Prince William, Lady Gaga team up against mental health 'taboo'

Brunilde Fioravanti
Aprile 21, 2017

"We have to make the strongest, most relentless attempt we can to normalize mental health issues, so that people feel like they can come forward", Lady Gaga said in the video, which released on the Royal Family's Facebook page.

The Prince, who was just 12 when his Diana, Princess of Wales, was killed in a vehicle crash in Paris on August 31 1997, said of his mother: "I think from her perspective she would be overwhelmed and hugely encouraged by the fact that the United Kingdom - not known for wanting to talk about mental health issues - has suddenly got to this point".

Harry, whose mother Diana died in a auto crash in Paris in 1997 when he was just 12, said he had come "very close to a complete breakdown" on several occasions after shutting down his emotions, impacting both his work and his personal life. The award-winning singer addressed her struggles in an open letter posted on her Born This Way Foundation website.

William, along with his wife Kate and Harry, has been campaigning through their mental health campaign Heads Together to encourage the nation to speak about their psychological problems or to be a sympathetic ear. "Just having a conversation with a friend or family member can make such a difference".

This short video is yet another stigma-breaking example that mental health issues don't discriminate. It can be seen as an extension of the work of Diana, who among other things shook the hand of an HIV-positive man during the height of the Aids crisis.

"She was rewriting the script of the royals for the future".

Mental health charities are flatly thrilled. Comments from the royals gain immediate attention - particularly when they offer tantalizing revelations about their private lives.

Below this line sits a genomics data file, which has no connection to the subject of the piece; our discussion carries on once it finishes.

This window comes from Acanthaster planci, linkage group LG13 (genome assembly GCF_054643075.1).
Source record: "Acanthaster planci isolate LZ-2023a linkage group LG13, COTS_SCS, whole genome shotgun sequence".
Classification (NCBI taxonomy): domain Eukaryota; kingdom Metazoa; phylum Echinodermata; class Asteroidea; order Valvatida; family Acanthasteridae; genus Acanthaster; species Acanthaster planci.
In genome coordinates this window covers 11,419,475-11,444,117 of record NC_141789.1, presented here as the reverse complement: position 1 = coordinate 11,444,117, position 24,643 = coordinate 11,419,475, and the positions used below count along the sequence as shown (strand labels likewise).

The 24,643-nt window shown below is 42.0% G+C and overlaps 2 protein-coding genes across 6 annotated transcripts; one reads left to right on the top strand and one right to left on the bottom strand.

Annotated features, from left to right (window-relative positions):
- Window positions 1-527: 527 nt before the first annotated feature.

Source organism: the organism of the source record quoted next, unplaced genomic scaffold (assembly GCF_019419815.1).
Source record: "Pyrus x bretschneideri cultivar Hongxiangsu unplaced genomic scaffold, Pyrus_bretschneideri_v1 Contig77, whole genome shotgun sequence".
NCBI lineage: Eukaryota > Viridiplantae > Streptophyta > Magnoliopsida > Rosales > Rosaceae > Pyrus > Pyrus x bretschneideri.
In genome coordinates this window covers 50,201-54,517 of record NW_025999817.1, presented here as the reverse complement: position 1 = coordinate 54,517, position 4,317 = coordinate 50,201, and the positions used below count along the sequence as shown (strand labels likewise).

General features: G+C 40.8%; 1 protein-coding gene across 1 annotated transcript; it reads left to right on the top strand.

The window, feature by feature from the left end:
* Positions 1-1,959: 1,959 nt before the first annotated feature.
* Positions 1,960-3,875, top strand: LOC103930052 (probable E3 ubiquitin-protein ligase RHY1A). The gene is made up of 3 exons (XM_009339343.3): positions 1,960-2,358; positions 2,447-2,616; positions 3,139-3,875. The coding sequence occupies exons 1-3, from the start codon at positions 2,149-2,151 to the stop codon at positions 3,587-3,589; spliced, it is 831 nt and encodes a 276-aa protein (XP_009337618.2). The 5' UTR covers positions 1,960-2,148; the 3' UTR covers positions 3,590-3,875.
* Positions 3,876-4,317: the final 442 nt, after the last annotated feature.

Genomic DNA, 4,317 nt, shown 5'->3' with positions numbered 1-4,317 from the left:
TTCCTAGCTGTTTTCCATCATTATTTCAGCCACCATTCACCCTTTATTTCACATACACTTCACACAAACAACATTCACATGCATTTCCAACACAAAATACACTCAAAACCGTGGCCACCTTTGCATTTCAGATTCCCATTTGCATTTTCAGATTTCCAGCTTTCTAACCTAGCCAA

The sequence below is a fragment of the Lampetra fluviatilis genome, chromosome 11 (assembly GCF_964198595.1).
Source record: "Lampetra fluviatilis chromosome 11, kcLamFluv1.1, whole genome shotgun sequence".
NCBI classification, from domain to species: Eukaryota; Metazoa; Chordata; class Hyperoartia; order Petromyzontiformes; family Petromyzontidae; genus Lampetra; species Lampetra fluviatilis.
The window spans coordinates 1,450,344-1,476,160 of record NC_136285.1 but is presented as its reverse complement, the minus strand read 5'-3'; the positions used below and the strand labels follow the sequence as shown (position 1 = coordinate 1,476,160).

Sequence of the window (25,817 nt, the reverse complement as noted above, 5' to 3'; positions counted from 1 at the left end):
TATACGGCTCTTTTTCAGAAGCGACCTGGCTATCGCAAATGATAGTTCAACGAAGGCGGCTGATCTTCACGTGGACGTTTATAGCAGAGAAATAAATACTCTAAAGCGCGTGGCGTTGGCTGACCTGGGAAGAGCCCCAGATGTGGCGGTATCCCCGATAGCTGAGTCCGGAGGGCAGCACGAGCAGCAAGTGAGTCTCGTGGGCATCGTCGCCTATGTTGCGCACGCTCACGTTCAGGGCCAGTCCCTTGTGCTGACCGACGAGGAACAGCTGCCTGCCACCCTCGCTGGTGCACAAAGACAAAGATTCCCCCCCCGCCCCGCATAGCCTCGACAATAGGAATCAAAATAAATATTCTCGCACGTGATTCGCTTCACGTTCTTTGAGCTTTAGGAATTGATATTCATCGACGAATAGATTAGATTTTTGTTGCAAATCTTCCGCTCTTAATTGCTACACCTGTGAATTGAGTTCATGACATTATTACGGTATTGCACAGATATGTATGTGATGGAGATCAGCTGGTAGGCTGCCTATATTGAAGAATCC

The Campaign Against Living Miserably, or CALM, said research shows that men particularly have trouble telling others when they feel depressed. William was 15 years old and Harry just 12 when she was killed in a vehicle crash in Paris on August 31 1997. And it looks like they are trying to recruit as many celebrities to help them do it, too.

Lady Gaga told him, "Even though it was hard, [it was] the best thing that could come out of my mental illness was to share it with other people and let our generation, as well as other generations know that if you are feeling not well in your mind that you're not alone and that people that you think would never have a problem, do".

"When we start to shift that taboo and not be afraid of people voicing questions and challenges in their own faith I think it's going to start a dialogue in churches that's really going to make mental health something we can talk about in the church as well as in society".

William also applauded grime musician Stormzy for talking about his battle with depression in the publication CALMzine.

As part of the campaign, William has also encouraged Brits to move on from the "stiff upper lip" they have been always been famous for.

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